Lastly, I asked a son-in-law why he buys high-end Canon cameras and not less expensive brands. As I dug deeply to understand his feelings, it became clear to both of us that he is emotionally attached to high tech. It is part of his persona. He is a "techie." Canon camera products and their branding match his needs perfectly. He is seen by his peers and family as very computer literate; can fix any device; knows every cool app. He owns everything Apple makes, iPhone 4S, iPad 3, etc. Curtis and his genre are known by Apple. Apple brand managers make sure engineers build the best devices and then promote them perfectly to adoring fans. The emotional bridge is exceptional between Apple and its loyal buyers .

Apple's commercial in 1997, following Steve Jobs return to power as CEO, addresses the emotional reason people use Apple. "Here's to the crazy ones. The misfits. The rebels. The troublemakers. The round pegs in the square holes. The ones who see things differently. They're not fond of rules and they have no respect for the status quo. You can quote them, disagree with them, glorify or vilify them. About the only thing you can't do is ignore them. Because they change things. They push the human race forward. And while some may see them as the crazy ones, we see genius. Because the people who are crazy enough to think they can change the world are the ones who do. Apple is more than clever devices. It's a way of life.

Keep in mind that thoughtful entrepreneurs have found it's hard work, challenging and time consuming to build brilliant brands. Savvy leaders start with research and a concept, followed by a plan, a design and lastly superb execution. They begin with a clear understanding of the customer and what drives their purchasing behavior.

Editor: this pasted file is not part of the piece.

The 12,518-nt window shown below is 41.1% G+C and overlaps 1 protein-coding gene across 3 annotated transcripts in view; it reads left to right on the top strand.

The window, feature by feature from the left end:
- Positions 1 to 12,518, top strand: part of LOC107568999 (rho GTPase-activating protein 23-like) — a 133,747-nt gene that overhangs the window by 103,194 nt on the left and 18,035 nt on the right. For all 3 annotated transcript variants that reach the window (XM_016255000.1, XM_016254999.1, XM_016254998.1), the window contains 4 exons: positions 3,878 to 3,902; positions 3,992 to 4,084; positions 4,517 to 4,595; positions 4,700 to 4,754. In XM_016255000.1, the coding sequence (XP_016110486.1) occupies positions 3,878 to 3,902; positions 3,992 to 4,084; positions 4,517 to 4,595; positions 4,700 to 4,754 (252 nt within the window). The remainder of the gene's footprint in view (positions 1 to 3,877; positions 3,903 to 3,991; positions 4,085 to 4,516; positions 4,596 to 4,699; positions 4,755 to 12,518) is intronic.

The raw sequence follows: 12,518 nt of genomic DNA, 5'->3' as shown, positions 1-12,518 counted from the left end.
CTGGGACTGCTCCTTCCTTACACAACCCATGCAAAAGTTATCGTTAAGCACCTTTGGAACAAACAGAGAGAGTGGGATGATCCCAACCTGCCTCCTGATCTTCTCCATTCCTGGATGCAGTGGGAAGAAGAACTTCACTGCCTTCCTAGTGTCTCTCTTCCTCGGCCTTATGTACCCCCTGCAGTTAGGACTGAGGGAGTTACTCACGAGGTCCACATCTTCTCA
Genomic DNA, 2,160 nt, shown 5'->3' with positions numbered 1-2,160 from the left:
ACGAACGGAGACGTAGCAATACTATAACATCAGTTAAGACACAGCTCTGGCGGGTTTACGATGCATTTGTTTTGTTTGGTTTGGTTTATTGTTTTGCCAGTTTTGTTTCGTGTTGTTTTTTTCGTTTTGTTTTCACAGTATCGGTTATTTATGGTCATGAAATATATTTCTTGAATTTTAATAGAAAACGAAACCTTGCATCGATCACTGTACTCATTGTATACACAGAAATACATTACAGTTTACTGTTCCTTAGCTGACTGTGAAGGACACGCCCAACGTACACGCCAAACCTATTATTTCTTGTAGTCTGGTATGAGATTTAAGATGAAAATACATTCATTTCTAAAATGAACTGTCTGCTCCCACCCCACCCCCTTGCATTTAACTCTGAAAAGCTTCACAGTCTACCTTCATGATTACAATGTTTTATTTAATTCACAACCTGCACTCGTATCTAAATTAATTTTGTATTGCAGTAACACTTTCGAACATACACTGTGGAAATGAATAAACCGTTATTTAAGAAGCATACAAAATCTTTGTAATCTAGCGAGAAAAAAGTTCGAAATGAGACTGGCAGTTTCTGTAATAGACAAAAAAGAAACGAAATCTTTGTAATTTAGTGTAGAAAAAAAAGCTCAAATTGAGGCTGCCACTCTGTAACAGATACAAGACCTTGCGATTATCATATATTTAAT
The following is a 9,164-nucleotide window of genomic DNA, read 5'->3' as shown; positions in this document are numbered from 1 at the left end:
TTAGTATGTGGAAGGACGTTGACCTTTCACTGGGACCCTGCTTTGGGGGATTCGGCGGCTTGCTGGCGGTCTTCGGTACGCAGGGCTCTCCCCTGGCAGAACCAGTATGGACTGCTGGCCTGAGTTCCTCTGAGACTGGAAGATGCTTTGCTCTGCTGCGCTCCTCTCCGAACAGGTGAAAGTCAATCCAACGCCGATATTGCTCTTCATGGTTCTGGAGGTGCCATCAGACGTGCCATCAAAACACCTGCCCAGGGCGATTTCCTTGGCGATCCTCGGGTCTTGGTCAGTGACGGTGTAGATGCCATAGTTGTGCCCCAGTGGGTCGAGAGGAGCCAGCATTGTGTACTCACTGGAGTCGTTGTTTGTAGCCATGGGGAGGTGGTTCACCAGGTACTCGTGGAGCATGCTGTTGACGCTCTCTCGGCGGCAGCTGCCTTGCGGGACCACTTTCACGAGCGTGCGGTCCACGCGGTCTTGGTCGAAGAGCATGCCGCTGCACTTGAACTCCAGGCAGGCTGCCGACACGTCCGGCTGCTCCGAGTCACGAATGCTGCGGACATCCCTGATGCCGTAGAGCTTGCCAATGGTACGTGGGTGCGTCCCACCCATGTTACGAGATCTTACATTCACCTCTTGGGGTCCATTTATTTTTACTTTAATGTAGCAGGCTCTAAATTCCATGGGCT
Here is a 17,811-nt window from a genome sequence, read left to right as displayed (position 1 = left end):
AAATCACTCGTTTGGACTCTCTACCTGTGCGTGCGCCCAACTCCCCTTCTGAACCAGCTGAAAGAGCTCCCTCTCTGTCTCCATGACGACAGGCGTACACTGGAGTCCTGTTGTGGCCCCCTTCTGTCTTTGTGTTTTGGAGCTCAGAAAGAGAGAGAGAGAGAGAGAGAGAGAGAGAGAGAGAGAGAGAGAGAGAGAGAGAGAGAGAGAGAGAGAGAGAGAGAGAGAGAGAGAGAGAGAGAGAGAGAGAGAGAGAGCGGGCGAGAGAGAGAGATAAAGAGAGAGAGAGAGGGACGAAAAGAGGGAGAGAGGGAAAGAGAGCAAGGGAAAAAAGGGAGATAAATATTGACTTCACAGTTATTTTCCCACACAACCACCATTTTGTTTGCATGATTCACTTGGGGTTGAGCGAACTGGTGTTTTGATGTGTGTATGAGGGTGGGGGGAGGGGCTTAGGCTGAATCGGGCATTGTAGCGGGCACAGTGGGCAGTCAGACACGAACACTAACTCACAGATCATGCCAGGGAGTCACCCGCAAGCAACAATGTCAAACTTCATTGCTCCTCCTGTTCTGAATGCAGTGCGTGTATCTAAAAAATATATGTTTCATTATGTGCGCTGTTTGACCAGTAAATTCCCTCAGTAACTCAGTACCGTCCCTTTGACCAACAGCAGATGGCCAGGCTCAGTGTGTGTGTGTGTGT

However, I have also observed that many companies miss the mark and unfortunately do a poor job of clearly declaring their emotional connection to customers. With this in mind, let me share six key steps to building a superior bridge to shoppers.

1. Know your customers well. Spend plenty of time becoming acquainted.

2. Learn what their emotional needs are. Dig deeply. Learn the feelings that influence their behaviors, attitudes and actions.

3. Understand your product's features and clearly recognize the emotional benefits your product can deliver to your buyers.

4. Is there a perfect alignment between your product's benefits and the consumer's emotional wishes?

5. Does your brand messaging clearly communicate the connection?

6. Survey customers to learn if the link is working. Is the value real? Is the consumer satisfied?

Customers tend to know what they want: listen to them. Customers like surprises: delight them. Customers have deeply felt emotions: appeal to them. Customers have individual needs and motivations: cater to them. Customers want fulfillment: provide it.

What are the brand bridges that are currently speaking to you? And how do you build these bridges in the products you develop for others? I welcome your thoughts. You can reach me at www.AlanEHall.com or connect to me at @AskAlanEHall.

Alan E. Hall is a co-founding managing director of Mercato Partners, a regionally focused growth capital investment firm. He founded Grow Utah Ventures, is the founder of MarketStar Corp. and is the Chairman of the Utah Technology Council.

Copyright 2015, Deseret News Publishing Company